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The Opposite of Fitts' Law


#122

In soviet Russia, Sukhoi Su-30 flies you, dog.


#123

Posting a comment to try to close David Kra’s <b> tag, which is really bothering me. It might not work.


#124

Another example of ejector seat vs. FM Radio is Google Chrome. Ctrl+Shift+Tab switches to the previous tab. Ctrl+Shift+Q… closes Chrome. Not just current window, but all windows. Without asking for any confirmation. Without even any warning. Basically, what it does is even worse than Chrome crash, because after crash, there is an option to restore all your tabs.
Users have been complaining about it for ages, yet nobody from Chrome team seems to care. They definitely didn’t hear of the opposite of Fitts law!

What’s especially odd is that the point of ejector seat is at least clear; ejector seat button is actually required. Keyboard shortcut “close all tabs in all windows”? Not so much.


#125

What do you mean? That’s just the hotkey to close Chrome. It doesn’t make it forget your session or anything: it’s the same as picking exit from the menu.

Given that closing Chrome is trivially reversed by starting it again, I definitely wouldn’t want to be annoyed by a prompt when trying to close the browser.

(Okay, it can be a bit annoying in that Chrome is slow enough that reloading your 150 tabs could take a while, but quitting by mistake is something that happens very rarely compared to quitting intentionally, so it makes sense to optimise for the common case by not popping up a prompt that’s nearly never useful.)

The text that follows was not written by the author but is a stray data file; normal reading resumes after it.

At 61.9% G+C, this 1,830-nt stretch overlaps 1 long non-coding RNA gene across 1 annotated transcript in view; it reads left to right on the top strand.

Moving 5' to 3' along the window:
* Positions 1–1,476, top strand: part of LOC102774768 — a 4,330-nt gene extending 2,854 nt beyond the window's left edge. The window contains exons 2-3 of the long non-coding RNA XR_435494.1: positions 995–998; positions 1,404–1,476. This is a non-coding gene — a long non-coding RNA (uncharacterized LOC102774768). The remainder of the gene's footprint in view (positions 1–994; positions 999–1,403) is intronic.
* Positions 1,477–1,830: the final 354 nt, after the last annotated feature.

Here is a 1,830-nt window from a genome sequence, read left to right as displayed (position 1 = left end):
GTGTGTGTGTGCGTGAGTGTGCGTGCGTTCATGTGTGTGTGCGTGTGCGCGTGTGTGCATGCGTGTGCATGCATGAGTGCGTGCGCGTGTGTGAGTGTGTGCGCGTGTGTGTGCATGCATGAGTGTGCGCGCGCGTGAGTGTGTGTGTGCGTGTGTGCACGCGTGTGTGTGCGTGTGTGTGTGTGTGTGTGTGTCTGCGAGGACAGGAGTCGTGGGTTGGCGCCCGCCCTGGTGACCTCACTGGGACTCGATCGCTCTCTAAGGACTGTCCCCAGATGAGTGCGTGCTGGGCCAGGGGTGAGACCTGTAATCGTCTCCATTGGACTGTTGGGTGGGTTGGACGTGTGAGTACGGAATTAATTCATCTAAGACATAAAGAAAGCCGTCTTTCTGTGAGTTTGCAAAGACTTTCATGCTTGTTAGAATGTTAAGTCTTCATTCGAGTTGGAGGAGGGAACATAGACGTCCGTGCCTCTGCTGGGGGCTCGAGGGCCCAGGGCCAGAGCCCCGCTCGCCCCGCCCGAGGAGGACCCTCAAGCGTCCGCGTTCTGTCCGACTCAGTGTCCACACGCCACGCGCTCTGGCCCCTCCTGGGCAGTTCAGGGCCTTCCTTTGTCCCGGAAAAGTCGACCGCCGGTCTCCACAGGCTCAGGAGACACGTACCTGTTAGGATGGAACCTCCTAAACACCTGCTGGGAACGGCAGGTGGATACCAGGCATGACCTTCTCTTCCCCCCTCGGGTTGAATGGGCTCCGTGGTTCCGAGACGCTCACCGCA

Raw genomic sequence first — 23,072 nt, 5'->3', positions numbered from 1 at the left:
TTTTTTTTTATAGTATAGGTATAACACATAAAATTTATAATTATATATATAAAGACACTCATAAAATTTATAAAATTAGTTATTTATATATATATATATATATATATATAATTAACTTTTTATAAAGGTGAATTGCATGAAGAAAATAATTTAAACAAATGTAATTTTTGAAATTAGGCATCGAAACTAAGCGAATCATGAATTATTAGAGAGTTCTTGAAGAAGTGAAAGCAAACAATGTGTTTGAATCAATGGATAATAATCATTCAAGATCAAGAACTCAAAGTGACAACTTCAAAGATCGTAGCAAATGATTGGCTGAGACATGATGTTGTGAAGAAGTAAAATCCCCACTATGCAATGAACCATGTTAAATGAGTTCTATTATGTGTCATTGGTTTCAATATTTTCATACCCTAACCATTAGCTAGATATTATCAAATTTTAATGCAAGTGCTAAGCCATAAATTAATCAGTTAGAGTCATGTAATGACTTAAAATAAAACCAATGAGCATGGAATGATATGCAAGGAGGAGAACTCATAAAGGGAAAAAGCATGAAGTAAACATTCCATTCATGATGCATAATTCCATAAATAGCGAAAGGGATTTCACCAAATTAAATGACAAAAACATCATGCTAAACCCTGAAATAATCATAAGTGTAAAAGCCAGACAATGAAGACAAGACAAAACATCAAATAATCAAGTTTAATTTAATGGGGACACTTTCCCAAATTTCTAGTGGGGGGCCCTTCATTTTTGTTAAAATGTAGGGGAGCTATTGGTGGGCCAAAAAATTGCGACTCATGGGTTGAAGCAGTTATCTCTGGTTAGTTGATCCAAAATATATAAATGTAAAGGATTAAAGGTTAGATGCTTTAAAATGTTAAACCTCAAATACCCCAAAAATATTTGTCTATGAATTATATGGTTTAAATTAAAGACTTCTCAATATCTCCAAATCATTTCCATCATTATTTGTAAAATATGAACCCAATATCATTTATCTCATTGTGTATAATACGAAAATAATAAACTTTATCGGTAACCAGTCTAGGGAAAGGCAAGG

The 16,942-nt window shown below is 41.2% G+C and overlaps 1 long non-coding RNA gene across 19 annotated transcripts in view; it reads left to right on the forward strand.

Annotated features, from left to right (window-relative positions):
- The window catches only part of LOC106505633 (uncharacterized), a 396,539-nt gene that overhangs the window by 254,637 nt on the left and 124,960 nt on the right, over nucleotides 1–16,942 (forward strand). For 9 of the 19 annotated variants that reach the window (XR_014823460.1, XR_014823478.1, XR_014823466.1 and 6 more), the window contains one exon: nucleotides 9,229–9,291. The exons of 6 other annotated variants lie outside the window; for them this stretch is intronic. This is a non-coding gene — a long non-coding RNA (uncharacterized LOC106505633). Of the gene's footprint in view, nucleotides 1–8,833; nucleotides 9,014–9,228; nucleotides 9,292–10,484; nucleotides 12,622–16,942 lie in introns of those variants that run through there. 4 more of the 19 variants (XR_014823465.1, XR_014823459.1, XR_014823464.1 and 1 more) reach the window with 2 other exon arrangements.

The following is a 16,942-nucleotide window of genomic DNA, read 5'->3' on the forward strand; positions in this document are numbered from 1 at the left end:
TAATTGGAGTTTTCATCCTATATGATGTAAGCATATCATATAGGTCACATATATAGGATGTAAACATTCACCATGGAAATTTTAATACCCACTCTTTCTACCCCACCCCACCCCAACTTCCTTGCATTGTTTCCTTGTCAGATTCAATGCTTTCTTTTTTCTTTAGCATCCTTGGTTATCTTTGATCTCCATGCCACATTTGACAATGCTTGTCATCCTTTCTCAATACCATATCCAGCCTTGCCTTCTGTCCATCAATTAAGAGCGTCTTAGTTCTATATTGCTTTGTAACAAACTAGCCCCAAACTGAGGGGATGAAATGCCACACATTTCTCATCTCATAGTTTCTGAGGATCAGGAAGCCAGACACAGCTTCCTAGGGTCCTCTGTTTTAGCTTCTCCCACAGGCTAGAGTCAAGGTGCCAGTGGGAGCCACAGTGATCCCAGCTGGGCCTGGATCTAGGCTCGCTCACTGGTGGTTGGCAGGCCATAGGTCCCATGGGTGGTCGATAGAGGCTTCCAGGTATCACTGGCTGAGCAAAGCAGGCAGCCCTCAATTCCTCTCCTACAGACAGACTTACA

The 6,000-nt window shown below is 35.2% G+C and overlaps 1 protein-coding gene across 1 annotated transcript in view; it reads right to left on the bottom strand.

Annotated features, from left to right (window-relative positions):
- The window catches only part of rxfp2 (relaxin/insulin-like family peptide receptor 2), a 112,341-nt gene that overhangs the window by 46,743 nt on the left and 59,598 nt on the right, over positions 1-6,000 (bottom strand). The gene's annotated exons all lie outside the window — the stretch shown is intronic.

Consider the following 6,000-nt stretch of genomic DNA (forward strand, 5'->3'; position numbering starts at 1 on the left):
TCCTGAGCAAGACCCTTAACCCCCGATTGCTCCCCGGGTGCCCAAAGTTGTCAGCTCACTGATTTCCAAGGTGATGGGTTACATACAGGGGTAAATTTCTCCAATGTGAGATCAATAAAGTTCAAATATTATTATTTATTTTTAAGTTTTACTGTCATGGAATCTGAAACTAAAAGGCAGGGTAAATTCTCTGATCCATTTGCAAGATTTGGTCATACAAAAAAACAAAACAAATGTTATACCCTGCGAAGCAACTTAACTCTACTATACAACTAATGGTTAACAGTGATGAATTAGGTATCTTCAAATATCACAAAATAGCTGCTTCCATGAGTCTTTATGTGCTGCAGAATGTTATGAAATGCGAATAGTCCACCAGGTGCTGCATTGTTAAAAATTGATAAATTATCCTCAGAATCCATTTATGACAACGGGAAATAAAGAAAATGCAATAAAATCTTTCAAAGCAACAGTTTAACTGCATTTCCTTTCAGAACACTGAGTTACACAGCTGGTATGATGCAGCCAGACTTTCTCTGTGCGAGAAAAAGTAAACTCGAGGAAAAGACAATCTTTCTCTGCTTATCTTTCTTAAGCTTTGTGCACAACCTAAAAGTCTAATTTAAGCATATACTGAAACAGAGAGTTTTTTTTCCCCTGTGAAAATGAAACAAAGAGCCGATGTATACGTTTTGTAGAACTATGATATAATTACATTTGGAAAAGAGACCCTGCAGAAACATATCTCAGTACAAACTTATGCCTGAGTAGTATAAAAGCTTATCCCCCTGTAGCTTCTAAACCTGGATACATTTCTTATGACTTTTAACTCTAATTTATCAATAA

#126

That’s just the hotkey to close Chrome. It doesn’t make it forget your session or anything

It does make Chrome forget all state of the opened tabs. It does make Chrome forget everything that you have opened in an incognito window. It does make Chrome forget everything that you were entering in a text field somewhere. And it so happens that I’m most frequently switch between tabs when I’m doing some research (mostly in incognito window to avoid polluting my cookies) to write some post somewhere. So, when Chrome exits, it is most likely that I have some long post with a lot of references written and not saved, and a lot of other references opened in an incognito window, and all of that (which is hours of work) is lost on exit. Granted that’s my way of working, but still.
And also, as you have mentioned, it does interrupt my workflow by using 100% of CPU for, like, ten minutes while it reloads all my tabs. That’s if I’m lucky, and I’m connected to a broadband network at the moment; otherwise, it just consumes all my mobile internet allowance, and does not load anything.

quitting by mistake is something that happens very rarely compared to quitting intentionally

Quitting it by mistake is something that happens every time I want to switch to the previous tab (hundreds of times per day) and accidentally press Q instead of Tab.
Quitting it intentionally is something that never happens. I guess that probably somewhere out there is a person who really needs “exit chrome” feature, and even needs a hotkey for this feature, but I am not this person, and neither is anyone I know.

It is an ejector seat in its pure form. Surely, ejecting is trivially reversed by travelling back to base and launching another aircraft, pilots definitely wouldn’t want to be annoyed by a prompt when trying to eject themselves by pressing the button located next to the “FM radio” one.


#127

I dunno, it is a pathology all its own to have 150 browser tabs open. Surely there is some other alternative workflow possible here that does not involve “losing” or opening that many tabs at once?


#128

Not only that – adding confirmation prompt means that if Chrome is running, when you try to shut down your OS, Chrome will block the shutdown! Def a usability anti-pattern, IMHO.